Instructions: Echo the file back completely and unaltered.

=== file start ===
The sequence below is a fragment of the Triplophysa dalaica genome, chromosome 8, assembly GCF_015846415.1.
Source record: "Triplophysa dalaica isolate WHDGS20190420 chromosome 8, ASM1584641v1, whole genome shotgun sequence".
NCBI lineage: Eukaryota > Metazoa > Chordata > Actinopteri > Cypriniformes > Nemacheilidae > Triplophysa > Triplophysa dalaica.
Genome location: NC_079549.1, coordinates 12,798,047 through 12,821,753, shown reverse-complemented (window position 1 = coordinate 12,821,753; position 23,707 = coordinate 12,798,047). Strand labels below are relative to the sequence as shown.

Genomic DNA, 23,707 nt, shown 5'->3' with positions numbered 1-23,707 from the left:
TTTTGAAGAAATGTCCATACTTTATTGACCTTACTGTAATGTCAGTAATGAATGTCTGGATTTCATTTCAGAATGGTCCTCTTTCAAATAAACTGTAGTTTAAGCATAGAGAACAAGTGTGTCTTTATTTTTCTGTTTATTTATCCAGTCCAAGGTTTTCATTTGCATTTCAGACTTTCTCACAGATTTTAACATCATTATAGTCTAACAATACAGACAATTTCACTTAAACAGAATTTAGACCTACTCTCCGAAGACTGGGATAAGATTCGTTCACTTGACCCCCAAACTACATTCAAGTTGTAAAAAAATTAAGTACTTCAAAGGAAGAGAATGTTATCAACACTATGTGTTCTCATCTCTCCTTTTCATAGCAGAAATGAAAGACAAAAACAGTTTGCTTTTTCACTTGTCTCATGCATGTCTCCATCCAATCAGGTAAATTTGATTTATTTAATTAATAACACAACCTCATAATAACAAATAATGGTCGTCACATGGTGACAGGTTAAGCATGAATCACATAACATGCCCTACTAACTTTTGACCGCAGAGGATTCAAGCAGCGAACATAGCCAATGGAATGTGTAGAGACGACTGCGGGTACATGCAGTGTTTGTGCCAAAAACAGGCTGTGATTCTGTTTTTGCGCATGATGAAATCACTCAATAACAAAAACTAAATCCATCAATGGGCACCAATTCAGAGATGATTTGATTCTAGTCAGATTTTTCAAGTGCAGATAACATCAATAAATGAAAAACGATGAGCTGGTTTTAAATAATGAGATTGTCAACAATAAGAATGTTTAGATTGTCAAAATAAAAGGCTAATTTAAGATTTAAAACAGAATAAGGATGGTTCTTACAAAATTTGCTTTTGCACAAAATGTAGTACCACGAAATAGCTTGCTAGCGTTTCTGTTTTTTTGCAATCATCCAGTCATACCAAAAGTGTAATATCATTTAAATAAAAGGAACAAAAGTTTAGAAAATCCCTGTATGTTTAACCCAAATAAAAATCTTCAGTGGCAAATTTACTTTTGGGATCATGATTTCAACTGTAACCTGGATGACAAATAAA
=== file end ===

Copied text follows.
The sequence below is a fragment of the Triplophysa dalaica genome, chromosome 8, assembly GCF_015846415.1.
Source record: "Triplophysa dalaica isolate WHDGS20190420 chromosome 8, ASM1584641v1, whole genome shotgun sequence".
NCBI lineage: Eukaryota > Metazoa > Chordata > Actinopteri > Cypriniformes > Nemacheilidae > Triplophysa > Triplophysa dalaica.
Genome location: NC_079549.1, coordinates 12,798,047 through 12,821,753, shown reverse-complemented (window position 1 = coordinate 12,821,753; position 23,707 = coordinate 12,798,047). Strand labels below are relative to the sequence as shown.

Genomic DNA, 23,707 nt, shown 5'->3' with positions numbered 1-23,707 from the left:
TTTTGAAGAAATGTCCATACTTTATTGACCTTACTGTAATGTCAGTAATGAATGTCTGGATTTCATTTCAGAATGGTCCTCTTTCAAATAAACTGTAGTTTAAGCATAGAGAACAAGTGTGTCTTTATTTTTCTGTTTATTTATCCAGTCCAAGGTTTTCATTTGCATTTCAGACTTTCTCACAGATTTTAACATCATTATAGTCTAACAATACAGACAATTTCACTTAAACAGAATTTAGACCTACTCTCCGAAGACTGGGATAAGATTCGTTCACTTGACCCCCAAACTACATTCAAGTTGTAAAAAAATTAAGTACTTCAAAGGAAGAGAATGTTATCAACACTATGTGTTCTCATCTCTCCTTTTCATAGCAGAAATGAAAGACAAAAACAGTTTGCTTTTTCACTTGTCTCATGCATGTCTCCATCCAATCAGGTAAATTTGATTTATTTAATTAATAACACAACCTCATAATAACAAATAATGGTCGTCACATGGTGACAGGTTAAGCATGAATCACATAACATGCCCTACTAACTTTTGACCGCAGAGGATTCAAGCAGCGAACATAGCCAATGGAATGTGTAGAGACGACTGCGGGTACATGCAGTGTTTGTGCCAAAAACAGGCTGTGATTCTGTTTTTGCGCATGATGAAATCACTCAATAACAAAAACTAAATCCATCAATGGGCACCAATTCAGAGATGATTTGATTCTAGTCAGATTTTTCAAGTGCAGATAACATCAATAAATGAAAAACGATGAGCTGGTTTTAAATAATGAGATTGTCAACAATAAGAATGTTTAGATTGTCAAAATAAAAGGCTAATTTAAGATTTAAAACAGAATAAGGATGGTTCTTACAAAATTTGCTTTTGCACAAAATGTAGTACCACGAAATAGCTTGCTAGCGTTTCTGTTTTTTTGCAATCATCCAGTCATACCAAAAGTGTAATATCATTTAAATAAAAGGAACAAAAGTTTAGAAAATCCCTGTATGTTTAACCCAAATAAAAATCTTCAGTGGCAAATTTACTTTTGGGATCATGATTTCAACTGTAACCTGGATGACAAATAAA